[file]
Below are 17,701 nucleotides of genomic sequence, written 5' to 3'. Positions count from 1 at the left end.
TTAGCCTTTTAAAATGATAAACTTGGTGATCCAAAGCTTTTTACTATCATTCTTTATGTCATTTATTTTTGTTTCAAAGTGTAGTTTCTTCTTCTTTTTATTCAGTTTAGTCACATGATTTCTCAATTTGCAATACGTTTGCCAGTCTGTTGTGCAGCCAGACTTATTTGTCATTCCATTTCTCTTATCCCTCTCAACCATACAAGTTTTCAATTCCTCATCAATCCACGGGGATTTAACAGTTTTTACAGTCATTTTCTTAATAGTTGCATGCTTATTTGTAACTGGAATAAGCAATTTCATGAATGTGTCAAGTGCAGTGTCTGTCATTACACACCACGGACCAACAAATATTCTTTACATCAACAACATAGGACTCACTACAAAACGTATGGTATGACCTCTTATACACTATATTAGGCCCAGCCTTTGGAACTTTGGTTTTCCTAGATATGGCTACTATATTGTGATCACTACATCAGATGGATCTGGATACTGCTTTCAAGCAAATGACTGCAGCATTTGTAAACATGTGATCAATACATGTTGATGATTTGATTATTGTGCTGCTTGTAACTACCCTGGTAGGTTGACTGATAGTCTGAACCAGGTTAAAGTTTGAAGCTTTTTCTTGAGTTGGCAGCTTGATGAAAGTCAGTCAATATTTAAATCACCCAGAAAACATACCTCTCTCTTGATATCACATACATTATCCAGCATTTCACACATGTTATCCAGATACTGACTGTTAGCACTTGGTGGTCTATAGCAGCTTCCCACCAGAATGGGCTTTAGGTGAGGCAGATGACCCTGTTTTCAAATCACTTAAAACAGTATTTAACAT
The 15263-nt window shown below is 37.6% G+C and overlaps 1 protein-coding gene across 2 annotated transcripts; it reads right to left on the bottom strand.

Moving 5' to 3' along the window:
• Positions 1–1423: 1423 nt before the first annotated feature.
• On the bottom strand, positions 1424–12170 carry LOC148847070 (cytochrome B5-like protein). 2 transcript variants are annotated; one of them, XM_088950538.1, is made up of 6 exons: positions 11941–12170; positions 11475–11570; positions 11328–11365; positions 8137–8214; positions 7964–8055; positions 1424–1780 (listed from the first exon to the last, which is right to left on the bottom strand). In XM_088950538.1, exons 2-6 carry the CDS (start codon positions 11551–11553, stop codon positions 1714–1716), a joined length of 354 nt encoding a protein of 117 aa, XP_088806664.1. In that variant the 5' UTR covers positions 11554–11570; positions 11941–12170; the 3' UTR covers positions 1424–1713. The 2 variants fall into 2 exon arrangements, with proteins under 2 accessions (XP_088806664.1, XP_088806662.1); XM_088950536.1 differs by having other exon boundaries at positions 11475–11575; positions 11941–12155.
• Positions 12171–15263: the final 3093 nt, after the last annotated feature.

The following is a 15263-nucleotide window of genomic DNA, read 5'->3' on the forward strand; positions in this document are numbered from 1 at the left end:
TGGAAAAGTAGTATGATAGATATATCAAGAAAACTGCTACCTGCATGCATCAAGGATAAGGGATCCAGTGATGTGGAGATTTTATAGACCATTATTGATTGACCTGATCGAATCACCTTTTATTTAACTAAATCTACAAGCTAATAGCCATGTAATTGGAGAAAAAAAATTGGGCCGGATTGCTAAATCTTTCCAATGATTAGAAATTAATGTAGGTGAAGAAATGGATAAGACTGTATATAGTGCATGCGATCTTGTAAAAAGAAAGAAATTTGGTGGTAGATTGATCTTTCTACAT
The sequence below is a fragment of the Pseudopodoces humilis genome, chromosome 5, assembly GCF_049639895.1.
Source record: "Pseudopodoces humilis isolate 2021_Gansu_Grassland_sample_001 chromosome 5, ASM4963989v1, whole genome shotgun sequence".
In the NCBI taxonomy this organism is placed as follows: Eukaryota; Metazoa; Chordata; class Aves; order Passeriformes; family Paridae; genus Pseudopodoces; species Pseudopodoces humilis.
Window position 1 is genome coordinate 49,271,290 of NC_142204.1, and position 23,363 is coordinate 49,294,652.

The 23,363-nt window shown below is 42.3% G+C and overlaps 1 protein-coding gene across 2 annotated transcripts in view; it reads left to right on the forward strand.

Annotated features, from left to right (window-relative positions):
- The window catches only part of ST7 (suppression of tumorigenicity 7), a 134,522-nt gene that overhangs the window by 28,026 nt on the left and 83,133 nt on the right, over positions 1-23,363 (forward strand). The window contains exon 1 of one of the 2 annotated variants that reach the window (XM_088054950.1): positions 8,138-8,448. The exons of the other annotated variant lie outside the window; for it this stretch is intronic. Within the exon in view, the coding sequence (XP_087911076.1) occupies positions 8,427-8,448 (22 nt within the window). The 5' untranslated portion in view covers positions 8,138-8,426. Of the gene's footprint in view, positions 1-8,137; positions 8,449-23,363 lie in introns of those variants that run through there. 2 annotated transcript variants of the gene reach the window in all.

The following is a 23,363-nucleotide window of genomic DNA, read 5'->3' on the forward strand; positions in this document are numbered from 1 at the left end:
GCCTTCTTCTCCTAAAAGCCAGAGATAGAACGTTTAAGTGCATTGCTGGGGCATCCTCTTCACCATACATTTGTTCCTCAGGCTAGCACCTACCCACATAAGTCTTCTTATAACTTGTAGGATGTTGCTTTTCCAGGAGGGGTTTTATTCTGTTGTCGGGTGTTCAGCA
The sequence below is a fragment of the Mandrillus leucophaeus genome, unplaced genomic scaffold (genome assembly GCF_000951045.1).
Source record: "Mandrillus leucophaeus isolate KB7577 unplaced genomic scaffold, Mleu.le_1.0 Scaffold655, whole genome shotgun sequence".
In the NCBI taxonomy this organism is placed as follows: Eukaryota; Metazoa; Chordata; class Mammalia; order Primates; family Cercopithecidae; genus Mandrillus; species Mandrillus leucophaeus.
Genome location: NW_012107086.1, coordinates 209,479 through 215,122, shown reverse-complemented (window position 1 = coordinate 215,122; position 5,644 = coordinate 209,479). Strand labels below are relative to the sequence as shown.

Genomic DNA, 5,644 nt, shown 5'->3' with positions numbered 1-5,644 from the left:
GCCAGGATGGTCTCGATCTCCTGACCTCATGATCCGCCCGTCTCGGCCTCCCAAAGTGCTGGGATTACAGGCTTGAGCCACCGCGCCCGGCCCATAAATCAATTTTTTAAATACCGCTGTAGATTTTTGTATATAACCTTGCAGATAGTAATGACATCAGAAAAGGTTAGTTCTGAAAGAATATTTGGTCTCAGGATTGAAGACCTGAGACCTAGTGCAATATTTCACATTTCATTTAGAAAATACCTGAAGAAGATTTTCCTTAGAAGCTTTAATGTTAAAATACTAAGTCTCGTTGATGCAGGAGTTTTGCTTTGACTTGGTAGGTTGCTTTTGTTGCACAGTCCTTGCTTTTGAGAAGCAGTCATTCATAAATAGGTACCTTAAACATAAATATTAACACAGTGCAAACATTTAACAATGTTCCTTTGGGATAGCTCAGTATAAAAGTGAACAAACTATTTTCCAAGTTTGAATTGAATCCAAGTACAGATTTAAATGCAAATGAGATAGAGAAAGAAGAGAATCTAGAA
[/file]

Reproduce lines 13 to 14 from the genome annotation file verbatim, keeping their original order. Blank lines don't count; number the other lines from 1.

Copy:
Window position 1 is genome coordinate 49,271,290 of NC_142204.1, and position 23,363 is coordinate 49,294,652.

The 23,363-nt window shown below is 42.3% G+C and overlaps 1 protein-coding gene across 2 annotated transcripts in view; it reads left to right on the forward strand.